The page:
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Hopkins must break with ICE — now

Among the top 10 organizations in Maryland profiting from work with the controversial Immigration and Customs Enforcement agency (ICE), you won’t be surprised to find weapons manufacturers, IT firms or facilities operators. But you might be surprised to find Johns Hopkins School of Education.

Starting in 2009, Johns Hopkins has had ongoing contracts with ICE worth millions of dollars for “training and educational programs” that, according to the school, “support the ICE mission” and “strategic goals” and “contribute to measurable outcomes and results.”

But chief among ICE’s “measurable outcomes and results” is mass deportation.

ICE is part of the Department of Homeland Security, and it’s responsible in part for carrying out the horrific Trump administration policy of family separation for immigrants and refugees seeking entrance to the U.S. at the southern border. ICE has also consistently targeted Baltimoreans, many community members with families and ties, for deportation. The targeting has been so bad that the city established a legal defense fund for immigrants subject to ICE proceedings.

ICE has also become a symbol of the escalating attacks from the U.S. government and far-right organizations on immigrants and refugees. For this reason, progressive organizations and several Democratic officials have called for its abolition.

JHU’s profitable collaboration with ICE highlights the stunning hypocrisy of the university and its leaders. Many times since the election of Donald Trump in 2016, Hopkins president Ron Daniels has affirmed the university’s supposed commitment to immigrants. In February 2017, shortly after the implementation of Mr. Trump’s first Muslim ban, Mr. Daniels cited his own family’s history as Jewish refugees from Poland as evidence of his solidarity with “so many others who found refuge and opportunity in a new nation. ... So many who — despite the ignorance and fear they encountered as newcomers — went on to pursue education and contribute to the social, economic, intellectual, and cultural life of their adopted homelands.”

In September 2017, he recommitted the university to supporting DACA — the deferral of deportation action for young people brought to this country illegally as children — and assured nervous international students that the university would stand with them. Just last month, he shared concerns that Mr. Trump’s immigration policies compromise “the founding principles of our pluralistic society, particularly our stated commitments to openness, to freedom of expression, and to opportunity for all.”

Yet, in light of JHU’s ongoing collaboration with ICE, it seems that these words are merely meaningless platitudes, shared by a man more concerned with his own public image than with the actual well-being of the people he pretends to support. His defenders will say he and the School of Education are “just doing their jobs” without considering that the same was said of the people passively facilitating the worst atrocities in history.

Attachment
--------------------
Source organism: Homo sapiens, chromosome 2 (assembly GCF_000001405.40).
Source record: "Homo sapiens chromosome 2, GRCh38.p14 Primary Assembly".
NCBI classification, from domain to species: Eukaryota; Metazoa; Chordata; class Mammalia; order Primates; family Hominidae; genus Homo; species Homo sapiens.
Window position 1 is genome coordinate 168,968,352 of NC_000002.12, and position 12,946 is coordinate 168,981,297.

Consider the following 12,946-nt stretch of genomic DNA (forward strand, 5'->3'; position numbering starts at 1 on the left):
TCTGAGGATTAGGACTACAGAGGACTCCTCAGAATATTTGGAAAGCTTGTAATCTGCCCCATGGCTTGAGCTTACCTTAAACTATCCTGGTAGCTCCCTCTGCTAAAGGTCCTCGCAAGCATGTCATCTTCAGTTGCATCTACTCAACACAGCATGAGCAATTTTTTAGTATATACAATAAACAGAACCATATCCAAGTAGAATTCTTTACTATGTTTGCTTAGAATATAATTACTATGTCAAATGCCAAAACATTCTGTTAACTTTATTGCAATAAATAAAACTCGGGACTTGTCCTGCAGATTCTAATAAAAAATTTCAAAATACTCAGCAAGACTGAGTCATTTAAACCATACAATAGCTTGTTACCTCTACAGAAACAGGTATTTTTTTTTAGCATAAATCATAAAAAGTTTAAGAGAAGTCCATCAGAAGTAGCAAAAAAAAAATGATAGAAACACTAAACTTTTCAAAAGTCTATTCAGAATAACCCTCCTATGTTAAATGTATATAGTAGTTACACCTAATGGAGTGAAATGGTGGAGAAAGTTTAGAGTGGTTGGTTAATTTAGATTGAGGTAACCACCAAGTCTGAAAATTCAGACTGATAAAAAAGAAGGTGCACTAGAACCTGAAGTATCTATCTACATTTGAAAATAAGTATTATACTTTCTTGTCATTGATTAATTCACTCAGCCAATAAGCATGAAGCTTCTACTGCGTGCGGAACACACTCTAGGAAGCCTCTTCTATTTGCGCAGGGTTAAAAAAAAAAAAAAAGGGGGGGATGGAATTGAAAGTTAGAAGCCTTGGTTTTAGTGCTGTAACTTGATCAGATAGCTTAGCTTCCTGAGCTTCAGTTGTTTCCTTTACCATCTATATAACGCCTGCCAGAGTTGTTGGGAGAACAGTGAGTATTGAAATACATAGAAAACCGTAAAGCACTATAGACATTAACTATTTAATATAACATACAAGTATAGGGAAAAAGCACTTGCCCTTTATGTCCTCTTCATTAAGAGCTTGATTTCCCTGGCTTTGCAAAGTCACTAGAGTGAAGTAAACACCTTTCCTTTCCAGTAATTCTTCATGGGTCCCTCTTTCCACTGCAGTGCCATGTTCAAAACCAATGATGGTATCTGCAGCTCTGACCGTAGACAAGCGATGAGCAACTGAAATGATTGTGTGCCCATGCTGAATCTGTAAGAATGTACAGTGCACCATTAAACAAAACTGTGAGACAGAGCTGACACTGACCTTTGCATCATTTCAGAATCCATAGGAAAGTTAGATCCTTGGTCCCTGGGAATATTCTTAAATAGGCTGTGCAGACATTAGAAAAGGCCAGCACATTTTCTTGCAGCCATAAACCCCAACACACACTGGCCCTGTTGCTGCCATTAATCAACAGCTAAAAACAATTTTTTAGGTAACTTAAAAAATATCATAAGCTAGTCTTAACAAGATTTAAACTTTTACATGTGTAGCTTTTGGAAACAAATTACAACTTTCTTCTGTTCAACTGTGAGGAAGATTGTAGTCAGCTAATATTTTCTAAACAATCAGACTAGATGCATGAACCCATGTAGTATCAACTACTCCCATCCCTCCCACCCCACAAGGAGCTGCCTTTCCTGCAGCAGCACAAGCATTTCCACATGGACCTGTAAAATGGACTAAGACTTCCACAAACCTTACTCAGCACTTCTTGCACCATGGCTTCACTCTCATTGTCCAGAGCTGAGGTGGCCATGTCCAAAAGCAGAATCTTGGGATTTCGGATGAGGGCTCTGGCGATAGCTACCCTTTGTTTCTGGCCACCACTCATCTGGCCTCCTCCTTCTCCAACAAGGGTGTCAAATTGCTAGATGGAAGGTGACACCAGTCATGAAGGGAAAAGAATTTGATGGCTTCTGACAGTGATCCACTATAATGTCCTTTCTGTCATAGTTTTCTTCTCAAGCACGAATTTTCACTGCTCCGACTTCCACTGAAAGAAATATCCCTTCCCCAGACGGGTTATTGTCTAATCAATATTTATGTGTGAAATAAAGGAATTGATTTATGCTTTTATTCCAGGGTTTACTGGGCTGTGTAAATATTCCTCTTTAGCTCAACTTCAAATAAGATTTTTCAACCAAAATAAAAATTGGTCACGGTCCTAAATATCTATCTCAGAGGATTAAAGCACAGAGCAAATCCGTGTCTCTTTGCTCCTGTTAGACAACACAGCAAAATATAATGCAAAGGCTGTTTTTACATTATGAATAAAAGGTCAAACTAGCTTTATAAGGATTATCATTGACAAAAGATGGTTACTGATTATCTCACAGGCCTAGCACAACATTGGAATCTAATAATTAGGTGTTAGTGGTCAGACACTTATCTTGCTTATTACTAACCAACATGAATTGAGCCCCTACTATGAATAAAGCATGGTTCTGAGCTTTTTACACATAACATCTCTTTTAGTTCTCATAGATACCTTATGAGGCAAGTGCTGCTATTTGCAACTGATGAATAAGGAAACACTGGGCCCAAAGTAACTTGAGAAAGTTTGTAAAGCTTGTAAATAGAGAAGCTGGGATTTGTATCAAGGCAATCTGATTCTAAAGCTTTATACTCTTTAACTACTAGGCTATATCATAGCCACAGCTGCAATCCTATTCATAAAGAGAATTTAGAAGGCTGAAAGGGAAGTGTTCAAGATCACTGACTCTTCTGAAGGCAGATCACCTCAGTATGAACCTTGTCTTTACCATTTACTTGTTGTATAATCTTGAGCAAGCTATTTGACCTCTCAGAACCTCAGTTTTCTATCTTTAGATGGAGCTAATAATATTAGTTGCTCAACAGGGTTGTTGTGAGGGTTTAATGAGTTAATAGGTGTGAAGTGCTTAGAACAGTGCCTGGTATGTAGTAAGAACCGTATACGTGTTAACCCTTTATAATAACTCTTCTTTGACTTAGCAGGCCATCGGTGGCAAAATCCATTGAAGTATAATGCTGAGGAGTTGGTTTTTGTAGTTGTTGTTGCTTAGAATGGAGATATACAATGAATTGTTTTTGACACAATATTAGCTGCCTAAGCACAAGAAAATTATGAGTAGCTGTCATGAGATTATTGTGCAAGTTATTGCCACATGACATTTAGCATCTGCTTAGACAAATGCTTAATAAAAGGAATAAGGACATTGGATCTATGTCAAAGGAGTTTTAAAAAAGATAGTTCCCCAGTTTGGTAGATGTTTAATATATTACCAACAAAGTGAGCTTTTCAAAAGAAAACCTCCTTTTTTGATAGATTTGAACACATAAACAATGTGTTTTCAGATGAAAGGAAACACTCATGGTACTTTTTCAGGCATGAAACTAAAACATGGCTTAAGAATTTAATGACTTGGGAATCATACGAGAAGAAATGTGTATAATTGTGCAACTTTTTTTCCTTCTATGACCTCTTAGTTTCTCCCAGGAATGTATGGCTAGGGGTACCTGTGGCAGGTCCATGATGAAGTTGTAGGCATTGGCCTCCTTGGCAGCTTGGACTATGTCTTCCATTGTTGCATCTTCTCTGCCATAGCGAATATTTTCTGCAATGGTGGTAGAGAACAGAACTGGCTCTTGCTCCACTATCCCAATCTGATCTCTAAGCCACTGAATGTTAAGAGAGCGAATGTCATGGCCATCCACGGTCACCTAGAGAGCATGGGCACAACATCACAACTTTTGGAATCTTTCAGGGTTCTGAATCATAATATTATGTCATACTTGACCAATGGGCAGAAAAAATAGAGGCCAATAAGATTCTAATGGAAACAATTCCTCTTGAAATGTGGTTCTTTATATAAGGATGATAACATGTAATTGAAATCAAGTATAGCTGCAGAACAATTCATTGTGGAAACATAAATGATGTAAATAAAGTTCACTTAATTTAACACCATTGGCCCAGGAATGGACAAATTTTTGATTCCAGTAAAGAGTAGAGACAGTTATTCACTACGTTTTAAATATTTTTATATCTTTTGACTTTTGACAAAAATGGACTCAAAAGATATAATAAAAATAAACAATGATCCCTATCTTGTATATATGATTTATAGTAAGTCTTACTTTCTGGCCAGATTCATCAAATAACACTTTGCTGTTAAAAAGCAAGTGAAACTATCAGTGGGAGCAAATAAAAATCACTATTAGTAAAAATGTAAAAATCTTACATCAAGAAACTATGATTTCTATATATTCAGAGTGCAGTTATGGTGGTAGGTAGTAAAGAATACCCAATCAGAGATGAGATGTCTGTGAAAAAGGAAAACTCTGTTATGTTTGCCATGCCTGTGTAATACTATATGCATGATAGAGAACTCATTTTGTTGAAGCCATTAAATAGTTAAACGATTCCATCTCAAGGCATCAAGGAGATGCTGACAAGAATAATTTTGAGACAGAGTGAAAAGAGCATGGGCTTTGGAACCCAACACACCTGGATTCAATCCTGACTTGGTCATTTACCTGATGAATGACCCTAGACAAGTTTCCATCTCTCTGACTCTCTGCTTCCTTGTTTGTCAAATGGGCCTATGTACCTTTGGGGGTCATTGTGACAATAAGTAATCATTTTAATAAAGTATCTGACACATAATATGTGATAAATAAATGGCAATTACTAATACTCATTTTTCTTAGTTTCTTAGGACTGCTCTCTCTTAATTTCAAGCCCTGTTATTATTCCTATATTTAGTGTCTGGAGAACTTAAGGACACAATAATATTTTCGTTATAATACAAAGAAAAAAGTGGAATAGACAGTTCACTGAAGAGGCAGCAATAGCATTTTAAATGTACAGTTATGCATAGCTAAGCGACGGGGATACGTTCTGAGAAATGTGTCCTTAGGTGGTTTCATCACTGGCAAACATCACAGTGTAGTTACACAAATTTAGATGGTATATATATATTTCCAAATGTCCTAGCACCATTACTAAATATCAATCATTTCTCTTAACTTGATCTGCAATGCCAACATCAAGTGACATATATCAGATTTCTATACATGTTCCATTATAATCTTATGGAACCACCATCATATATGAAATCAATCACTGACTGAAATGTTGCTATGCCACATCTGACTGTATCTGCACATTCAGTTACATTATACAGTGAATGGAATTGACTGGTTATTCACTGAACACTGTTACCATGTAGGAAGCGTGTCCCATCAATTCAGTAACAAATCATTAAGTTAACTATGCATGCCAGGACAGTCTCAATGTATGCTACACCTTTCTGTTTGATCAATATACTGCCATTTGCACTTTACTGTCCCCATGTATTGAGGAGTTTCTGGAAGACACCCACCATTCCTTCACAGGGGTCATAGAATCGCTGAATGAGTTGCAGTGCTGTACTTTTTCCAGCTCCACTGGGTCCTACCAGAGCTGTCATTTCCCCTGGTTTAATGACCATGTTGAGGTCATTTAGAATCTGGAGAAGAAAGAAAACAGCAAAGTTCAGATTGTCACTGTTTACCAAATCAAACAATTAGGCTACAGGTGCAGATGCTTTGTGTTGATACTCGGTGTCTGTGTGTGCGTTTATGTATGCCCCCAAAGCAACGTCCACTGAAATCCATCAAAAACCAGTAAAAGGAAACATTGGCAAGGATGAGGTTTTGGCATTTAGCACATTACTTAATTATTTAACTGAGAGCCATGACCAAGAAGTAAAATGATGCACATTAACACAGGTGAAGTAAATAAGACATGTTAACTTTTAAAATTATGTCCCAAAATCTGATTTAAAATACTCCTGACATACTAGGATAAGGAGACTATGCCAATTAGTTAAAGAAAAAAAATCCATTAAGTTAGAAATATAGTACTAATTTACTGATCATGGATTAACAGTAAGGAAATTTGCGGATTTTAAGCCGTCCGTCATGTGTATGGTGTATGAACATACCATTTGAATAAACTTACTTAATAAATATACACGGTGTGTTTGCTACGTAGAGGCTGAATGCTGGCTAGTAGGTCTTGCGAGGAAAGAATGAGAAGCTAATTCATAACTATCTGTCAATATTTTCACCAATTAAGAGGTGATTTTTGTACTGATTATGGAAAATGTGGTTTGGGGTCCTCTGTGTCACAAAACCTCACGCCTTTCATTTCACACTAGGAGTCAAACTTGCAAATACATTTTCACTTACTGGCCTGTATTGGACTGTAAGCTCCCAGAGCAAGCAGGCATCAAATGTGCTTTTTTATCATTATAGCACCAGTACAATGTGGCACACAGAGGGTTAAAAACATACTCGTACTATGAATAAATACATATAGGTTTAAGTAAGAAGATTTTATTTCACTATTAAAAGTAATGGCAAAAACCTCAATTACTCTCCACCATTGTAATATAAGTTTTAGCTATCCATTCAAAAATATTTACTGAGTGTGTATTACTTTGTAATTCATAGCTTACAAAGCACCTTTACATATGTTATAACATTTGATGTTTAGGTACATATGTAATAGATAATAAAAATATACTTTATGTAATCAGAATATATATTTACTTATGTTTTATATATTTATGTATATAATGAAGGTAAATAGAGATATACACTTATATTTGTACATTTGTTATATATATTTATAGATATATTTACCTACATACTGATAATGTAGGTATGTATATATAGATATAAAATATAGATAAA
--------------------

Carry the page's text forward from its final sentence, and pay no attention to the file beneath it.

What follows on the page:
Once again, we see JHU pretending to stand for progressive principles while reaping the rewards of dirty business.

While you may have been surprised at first to see JHU in the list of the largest Maryland ICE-profiteers, a closer examination of Hopkins’ record shows this is simply standard procedure for a university bent on increasing militarization. Johns Hopkins is one of the largest academic contractors of the Department of Defense and has long been an engineer of the military’s deadliest weapons, from missiles in World War II to assassination drones in the War on Terror. JHU recently received a contract for nearly $1 billion for the development of nuclear weapons technologies. On a more local scale, Hopkins caused a controversy this past spring for attempting to push a bill through the state legislature that would allow the university to create its own armed police force — something unheard of for a private entity in the state of Maryland. While public opinion and student-led organizing forced the withdrawal of the measure this past spring, Hopkins will almost certainly try again in the next legislative session.

When taking this history into account, Hopkins’ collaboration with ICE is merely another chapter in its long history of militarization. Recent events in this country have uncovered the moral bankruptcy of ICE, the Border Patrol and the Department of Homeland Security. JHU, with only itself to blame, is mixed up in this violent and immoral disorder. Its administrators should be ashamed of themselves.

To begin to rectify its long history of bad decisions, Hopkins should work to cut ties to the Homeland Security and Defense departments. It should drop its ludicrous and unpopular plan to create a private police force. And, as a good first step toward demilitarization, it should immediately terminate all contracts with ICE — and donate the money received from such contracts to Baltimore’s immigration legal defense fund.

The authors are current and former students of Johns Hopkins University. Mira Wattal (mwattal1@jhu.edu) and Corey Payne (cpayne@jhu.edu) are students of Johns Hopkins University. Emeline Armitage (earmita1@jhu.edu) is an alumna.

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